The huge story in Japan this month is the arrest of the former Nissan CEO and chairman Carlos Ghosn. But where is now? Why hasn’t he be photographed or filmed? And has he actually been charged with a crime?
Piecing together the news coverage makes it fairly easy to answer the first question about Mr Ghosn’s whereabouts.
According to Reuters, he is inside the Tokyo Detention House in Katsushika Ward. TV reporters have set up positions outside the building to do “pieces to camera” from there.
Reuters says: “The detention center, a tower-like structure in eastern Tokyo, is where the leader of the Aum Shinrikyo doomsday cult, which carried out the 1995 sarin gas attack on Tokyo subways, was executed by hanging this year.”
The death row part of the facility is separate to the one for people being investigated for crimes. But it does add another lurid detail to the sudden and dramatic change in circumstances, since Mr Ghosn flew into Tokyo on September 19th.
Asahi Television must have received a tip that something was happening at the airport. Somehow, it managed to obtain film of men in suits marching up the staircase into Mr Ghosn’s private jet. They quickly pulled down the shutters to prevent people seeing what was going on inside.
AFP agency suggests that Mr Ghosn spent several hours inside the plane with prosecutors – initially on a voluntary basis – and was later arrested.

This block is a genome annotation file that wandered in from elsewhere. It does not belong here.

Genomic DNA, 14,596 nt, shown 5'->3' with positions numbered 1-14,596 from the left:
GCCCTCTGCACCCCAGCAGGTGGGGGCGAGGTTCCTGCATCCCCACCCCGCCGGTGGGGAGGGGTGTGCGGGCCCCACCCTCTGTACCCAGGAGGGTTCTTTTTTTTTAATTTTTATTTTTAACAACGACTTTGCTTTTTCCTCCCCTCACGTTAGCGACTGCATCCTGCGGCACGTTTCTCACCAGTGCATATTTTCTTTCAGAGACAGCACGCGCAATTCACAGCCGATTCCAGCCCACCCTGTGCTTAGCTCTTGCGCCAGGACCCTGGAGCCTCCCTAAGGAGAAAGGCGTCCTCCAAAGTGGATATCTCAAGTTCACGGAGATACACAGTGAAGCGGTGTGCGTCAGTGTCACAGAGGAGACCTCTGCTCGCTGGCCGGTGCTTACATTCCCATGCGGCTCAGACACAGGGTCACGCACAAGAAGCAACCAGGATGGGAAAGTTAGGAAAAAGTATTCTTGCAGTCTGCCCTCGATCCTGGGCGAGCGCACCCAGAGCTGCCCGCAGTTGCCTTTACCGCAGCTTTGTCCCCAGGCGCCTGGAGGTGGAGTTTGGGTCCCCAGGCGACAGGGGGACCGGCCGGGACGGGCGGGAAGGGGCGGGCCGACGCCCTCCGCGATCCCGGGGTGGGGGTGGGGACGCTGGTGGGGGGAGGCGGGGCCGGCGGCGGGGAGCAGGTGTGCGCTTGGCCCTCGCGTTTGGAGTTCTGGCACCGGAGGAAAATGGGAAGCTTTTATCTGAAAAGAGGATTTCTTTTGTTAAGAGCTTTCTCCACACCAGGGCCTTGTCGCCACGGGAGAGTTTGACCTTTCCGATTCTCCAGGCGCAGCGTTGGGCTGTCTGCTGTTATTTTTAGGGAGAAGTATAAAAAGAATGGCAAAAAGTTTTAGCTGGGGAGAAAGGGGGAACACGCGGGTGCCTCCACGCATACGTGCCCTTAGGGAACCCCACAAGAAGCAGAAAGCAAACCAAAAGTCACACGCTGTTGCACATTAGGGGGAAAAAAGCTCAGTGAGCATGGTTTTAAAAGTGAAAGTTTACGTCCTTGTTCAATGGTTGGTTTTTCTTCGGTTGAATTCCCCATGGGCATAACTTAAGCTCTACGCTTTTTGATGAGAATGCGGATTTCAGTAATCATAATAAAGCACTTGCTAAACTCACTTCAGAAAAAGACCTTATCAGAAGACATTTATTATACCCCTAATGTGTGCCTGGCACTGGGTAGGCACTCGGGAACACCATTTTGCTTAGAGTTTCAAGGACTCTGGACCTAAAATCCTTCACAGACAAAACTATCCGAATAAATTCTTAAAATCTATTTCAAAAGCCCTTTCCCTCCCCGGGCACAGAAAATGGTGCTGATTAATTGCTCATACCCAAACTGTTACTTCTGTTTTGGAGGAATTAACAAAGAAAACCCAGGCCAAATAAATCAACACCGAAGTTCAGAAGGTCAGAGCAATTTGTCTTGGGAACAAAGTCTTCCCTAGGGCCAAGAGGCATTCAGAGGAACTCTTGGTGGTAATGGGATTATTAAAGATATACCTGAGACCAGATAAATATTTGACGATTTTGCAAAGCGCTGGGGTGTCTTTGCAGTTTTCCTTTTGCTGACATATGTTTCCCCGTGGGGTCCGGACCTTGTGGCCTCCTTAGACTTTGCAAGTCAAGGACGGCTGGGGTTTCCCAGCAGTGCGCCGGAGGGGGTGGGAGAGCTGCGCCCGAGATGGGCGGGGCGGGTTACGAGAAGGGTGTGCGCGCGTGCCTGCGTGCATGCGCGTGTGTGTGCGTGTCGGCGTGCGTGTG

AFP also says that at around 5pm, investigators raided Nissan’s plush Yokohama headquarters and another team stormed his luxurious apartment, in the affluent Tokyo neighbourhood of Motoazabu. By 5:30 pm, word was out and hoards of camera crews swarmed around the building.
So far as I can tell, the reason that nobody’s managed to get any film or pictures of Mr Ghosn since his arrest is that he’s only been in his cell in the detention centre and the press can’t find a way into the building. This, of course, has prevented him from taking the opportunity to answer the claims of his accusers.
So far, Mr Ghosn has been denounced by his company but he has not been charged. This is due to a strange fact about Japanese law of which I was previously unaware. The Japan Times says that: “Japanese law permits the detention of suspects for up to 23 days before they are charged.”
This is a contrast to the situation in the UK, whereby the police can hold a person for up to 24 hours before they have to charge them with a crime or release them – although there are some exceptions for cases involving murder and terrorism.
It suggests that the legal system in Japan seems to press arrested people into confessing to crimes before there is any action in a courtroom. In this context, I am sceptical about reports on NHK that Mr Ghosn has “denied the charges against him” as it seems there are no charges to deny – yet.
Mr Ghosn will need a good lawyer to explain to him what is happening. The Asahi Shimbun claims that Motonari Otsuru, a former public prosecutor, has been hired to defend him.
Mr Otsuru will soon have the arduous task of becoming the public representative of his client before the press. And there are hundreds of journalists in Tokyo and around the world who are keen to hear what Mr Ghosn has to say.